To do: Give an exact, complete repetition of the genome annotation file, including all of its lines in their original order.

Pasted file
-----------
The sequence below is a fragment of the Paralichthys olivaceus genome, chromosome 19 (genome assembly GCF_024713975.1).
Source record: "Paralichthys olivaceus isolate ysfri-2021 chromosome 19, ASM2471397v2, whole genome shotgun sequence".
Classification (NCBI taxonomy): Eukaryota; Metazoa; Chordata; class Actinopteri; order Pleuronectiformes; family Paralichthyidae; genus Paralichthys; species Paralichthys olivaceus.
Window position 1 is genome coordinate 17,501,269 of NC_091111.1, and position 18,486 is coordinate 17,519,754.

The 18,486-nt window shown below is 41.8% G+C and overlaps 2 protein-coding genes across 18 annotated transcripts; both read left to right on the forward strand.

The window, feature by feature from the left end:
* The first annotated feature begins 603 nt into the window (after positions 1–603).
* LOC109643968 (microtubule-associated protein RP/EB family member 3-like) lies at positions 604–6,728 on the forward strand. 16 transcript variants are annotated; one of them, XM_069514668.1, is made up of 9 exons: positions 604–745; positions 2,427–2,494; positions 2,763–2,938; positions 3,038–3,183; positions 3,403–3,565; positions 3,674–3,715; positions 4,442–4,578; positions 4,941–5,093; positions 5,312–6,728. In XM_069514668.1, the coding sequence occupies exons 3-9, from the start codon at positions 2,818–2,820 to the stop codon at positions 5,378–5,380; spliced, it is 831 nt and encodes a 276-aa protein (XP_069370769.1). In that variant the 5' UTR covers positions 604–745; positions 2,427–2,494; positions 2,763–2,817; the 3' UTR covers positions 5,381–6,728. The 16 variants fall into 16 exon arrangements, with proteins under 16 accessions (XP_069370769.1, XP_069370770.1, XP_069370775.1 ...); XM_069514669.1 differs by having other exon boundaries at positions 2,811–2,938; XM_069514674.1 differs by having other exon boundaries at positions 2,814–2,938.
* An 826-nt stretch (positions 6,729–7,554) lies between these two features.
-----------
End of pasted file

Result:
The sequence below is a fragment of the Paralichthys olivaceus genome, chromosome 19 (genome assembly GCF_024713975.1).
Source record: "Paralichthys olivaceus isolate ysfri-2021 chromosome 19, ASM2471397v2, whole genome shotgun sequence".
Classification (NCBI taxonomy): Eukaryota; Metazoa; Chordata; class Actinopteri; order Pleuronectiformes; family Paralichthyidae; genus Paralichthys; species Paralichthys olivaceus.
Window position 1 is genome coordinate 17,501,269 of NC_091111.1, and position 18,486 is coordinate 17,519,754.

The 18,486-nt window shown below is 41.8% G+C and overlaps 2 protein-coding genes across 18 annotated transcripts; both read left to right on the forward strand.

The window, feature by feature from the left end:
* The first annotated feature begins 603 nt into the window (after positions 1–603).
* LOC109643968 (microtubule-associated protein RP/EB family member 3-like) lies at positions 604–6,728 on the forward strand. 16 transcript variants are annotated; one of them, XM_069514668.1, is made up of 9 exons: positions 604–745; positions 2,427–2,494; positions 2,763–2,938; positions 3,038–3,183; positions 3,403–3,565; positions 3,674–3,715; positions 4,442–4,578; positions 4,941–5,093; positions 5,312–6,728. In XM_069514668.1, the coding sequence occupies exons 3-9, from the start codon at positions 2,818–2,820 to the stop codon at positions 5,378–5,380; spliced, it is 831 nt and encodes a 276-aa protein (XP_069370769.1). In that variant the 5' UTR covers positions 604–745; positions 2,427–2,494; positions 2,763–2,817; the 3' UTR covers positions 5,381–6,728. The 16 variants fall into 16 exon arrangements, with proteins under 16 accessions (XP_069370769.1, XP_069370770.1, XP_069370775.1 ...); XM_069514669.1 differs by having other exon boundaries at positions 2,811–2,938; XM_069514674.1 differs by having other exon boundaries at positions 2,814–2,938.
* An 826-nt stretch (positions 6,729–7,554) lies between these two features.